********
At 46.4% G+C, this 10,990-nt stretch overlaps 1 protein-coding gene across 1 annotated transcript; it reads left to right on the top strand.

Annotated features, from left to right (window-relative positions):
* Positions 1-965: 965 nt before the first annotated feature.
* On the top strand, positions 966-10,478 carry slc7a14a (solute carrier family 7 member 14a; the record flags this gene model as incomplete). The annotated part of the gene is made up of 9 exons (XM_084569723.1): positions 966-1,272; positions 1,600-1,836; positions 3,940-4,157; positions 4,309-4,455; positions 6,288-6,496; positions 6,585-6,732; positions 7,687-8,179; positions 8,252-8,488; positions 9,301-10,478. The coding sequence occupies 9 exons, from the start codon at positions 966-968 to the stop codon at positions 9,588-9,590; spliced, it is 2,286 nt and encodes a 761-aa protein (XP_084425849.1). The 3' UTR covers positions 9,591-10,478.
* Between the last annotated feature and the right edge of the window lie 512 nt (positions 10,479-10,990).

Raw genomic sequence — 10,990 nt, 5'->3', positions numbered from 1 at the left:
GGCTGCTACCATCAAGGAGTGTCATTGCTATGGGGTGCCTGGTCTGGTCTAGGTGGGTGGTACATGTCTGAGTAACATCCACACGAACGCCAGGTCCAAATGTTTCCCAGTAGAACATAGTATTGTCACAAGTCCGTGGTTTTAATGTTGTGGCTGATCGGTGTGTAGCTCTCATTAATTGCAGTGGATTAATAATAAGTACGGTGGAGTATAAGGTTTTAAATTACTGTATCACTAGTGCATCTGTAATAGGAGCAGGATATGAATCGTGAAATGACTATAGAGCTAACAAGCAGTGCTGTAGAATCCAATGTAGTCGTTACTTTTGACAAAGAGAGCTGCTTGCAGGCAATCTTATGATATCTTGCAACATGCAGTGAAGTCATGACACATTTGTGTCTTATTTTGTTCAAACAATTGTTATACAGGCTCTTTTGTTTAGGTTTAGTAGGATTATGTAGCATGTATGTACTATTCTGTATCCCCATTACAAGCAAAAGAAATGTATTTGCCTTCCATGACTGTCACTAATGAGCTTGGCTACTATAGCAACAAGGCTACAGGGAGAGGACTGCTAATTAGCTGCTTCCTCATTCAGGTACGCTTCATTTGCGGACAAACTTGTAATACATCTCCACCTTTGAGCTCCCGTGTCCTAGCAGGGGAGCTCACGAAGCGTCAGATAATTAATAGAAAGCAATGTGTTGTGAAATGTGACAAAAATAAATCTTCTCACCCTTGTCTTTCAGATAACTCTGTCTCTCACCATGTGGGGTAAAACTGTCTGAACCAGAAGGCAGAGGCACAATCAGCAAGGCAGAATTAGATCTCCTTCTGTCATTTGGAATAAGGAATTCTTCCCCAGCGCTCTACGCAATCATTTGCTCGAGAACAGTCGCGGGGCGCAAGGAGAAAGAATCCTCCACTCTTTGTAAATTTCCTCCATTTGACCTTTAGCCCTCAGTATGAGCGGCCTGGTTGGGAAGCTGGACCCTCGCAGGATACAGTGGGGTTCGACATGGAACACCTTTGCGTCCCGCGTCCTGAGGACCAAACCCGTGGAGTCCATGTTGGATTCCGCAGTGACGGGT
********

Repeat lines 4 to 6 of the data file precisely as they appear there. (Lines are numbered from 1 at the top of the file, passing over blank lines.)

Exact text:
* On the top strand, positions 966-10,478 carry slc7a14a (solute carrier family 7 member 14a; the record flags this gene model as incomplete). The annotated part of the gene is made up of 9 exons (XM_084569723.1): positions 966-1,272; positions 1,600-1,836; positions 3,940-4,157; positions 4,309-4,455; positions 6,288-6,496; positions 6,585-6,732; positions 7,687-8,179; positions 8,252-8,488; positions 9,301-10,478. The coding sequence occupies 9 exons, from the start codon at positions 966-968 to the stop codon at positions 9,588-9,590; spliced, it is 2,286 nt and encodes a 761-aa protein (XP_084425849.1). The 3' UTR covers positions 9,591-10,478.
* Between the last annotated feature and the right edge of the window lie 512 nt (positions 10,479-10,990).

Raw genomic sequence — 10,990 nt, 5'->3', positions numbered from 1 at the left: